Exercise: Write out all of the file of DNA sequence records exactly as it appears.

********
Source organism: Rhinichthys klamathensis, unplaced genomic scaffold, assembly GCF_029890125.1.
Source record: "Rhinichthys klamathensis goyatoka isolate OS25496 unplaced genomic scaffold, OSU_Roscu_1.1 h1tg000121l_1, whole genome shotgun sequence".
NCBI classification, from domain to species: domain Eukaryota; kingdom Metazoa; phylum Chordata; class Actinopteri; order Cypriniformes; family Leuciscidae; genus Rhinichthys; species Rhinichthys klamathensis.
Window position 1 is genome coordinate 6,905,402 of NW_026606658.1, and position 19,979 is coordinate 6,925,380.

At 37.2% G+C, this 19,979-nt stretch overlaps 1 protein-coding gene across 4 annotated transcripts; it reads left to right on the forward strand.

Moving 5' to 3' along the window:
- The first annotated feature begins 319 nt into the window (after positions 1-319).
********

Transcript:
Source organism: Rhinichthys klamathensis, unplaced genomic scaffold, assembly GCF_029890125.1.
Source record: "Rhinichthys klamathensis goyatoka isolate OS25496 unplaced genomic scaffold, OSU_Roscu_1.1 h1tg000121l_1, whole genome shotgun sequence".
NCBI classification, from domain to species: domain Eukaryota; kingdom Metazoa; phylum Chordata; class Actinopteri; order Cypriniformes; family Leuciscidae; genus Rhinichthys; species Rhinichthys klamathensis.
Window position 1 is genome coordinate 6,905,402 of NW_026606658.1, and position 19,979 is coordinate 6,925,380.

At 37.2% G+C, this 19,979-nt stretch overlaps 1 protein-coding gene across 4 annotated transcripts; it reads left to right on the forward strand.

Moving 5' to 3' along the window:
- The first annotated feature begins 319 nt into the window (after positions 1-319).